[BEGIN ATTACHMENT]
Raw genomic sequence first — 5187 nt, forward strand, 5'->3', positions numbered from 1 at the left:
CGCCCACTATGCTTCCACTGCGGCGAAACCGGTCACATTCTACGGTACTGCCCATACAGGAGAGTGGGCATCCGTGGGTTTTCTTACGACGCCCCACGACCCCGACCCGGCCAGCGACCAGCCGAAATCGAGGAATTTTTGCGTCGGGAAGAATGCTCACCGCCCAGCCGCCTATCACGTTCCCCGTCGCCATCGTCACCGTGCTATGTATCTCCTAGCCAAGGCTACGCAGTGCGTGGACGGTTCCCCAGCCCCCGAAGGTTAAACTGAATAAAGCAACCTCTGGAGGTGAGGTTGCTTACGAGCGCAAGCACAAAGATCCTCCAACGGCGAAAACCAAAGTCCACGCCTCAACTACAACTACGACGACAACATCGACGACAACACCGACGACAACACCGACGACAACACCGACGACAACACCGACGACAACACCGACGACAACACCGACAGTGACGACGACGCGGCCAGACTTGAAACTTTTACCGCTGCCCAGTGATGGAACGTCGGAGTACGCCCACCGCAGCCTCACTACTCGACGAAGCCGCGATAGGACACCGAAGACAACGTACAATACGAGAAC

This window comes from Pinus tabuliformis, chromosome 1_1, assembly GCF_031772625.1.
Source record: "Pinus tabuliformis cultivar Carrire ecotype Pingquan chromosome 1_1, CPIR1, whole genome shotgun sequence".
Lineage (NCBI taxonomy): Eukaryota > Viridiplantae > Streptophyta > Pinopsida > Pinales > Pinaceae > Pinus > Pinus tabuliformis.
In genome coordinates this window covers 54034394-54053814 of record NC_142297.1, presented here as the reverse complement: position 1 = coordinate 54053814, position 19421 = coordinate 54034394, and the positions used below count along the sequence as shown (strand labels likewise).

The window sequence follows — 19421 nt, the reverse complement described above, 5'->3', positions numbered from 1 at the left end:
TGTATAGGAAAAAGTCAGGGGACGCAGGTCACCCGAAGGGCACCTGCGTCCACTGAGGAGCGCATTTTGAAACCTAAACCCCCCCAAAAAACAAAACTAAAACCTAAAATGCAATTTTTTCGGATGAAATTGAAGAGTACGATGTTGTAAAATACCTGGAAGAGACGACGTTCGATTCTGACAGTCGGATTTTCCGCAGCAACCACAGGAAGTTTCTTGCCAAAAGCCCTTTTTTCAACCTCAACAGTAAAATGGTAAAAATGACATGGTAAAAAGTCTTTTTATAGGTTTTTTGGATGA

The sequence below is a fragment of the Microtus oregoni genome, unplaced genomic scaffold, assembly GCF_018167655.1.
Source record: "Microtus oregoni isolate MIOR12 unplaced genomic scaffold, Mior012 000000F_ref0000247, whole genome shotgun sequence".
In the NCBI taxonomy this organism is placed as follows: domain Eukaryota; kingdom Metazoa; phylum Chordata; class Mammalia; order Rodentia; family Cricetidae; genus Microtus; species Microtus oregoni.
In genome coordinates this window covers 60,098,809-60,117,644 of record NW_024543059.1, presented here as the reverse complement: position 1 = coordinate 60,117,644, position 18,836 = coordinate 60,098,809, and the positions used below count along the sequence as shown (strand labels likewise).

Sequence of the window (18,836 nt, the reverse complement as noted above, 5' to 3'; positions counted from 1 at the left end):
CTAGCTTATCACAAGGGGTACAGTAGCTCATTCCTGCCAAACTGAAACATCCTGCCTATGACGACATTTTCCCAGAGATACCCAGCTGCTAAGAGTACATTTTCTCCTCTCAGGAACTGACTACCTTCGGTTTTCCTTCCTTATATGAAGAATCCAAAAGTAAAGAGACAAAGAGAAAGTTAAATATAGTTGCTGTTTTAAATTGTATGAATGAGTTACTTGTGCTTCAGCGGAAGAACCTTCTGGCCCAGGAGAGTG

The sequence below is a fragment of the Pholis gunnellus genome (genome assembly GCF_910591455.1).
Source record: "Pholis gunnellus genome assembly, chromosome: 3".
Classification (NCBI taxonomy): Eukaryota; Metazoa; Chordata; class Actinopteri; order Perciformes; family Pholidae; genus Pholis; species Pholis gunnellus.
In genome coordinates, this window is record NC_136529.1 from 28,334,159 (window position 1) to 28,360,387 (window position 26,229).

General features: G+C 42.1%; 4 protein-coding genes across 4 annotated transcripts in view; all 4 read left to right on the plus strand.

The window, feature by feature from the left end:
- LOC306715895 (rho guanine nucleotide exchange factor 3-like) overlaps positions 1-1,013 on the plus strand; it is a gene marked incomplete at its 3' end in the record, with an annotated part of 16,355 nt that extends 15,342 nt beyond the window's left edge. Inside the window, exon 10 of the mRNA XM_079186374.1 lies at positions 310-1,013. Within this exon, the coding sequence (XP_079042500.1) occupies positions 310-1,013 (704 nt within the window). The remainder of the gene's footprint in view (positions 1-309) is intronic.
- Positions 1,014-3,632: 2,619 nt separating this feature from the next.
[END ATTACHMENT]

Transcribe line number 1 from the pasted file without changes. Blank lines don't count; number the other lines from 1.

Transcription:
Raw genomic sequence first — 5187 nt, forward strand, 5'->3', positions numbered from 1 at the left: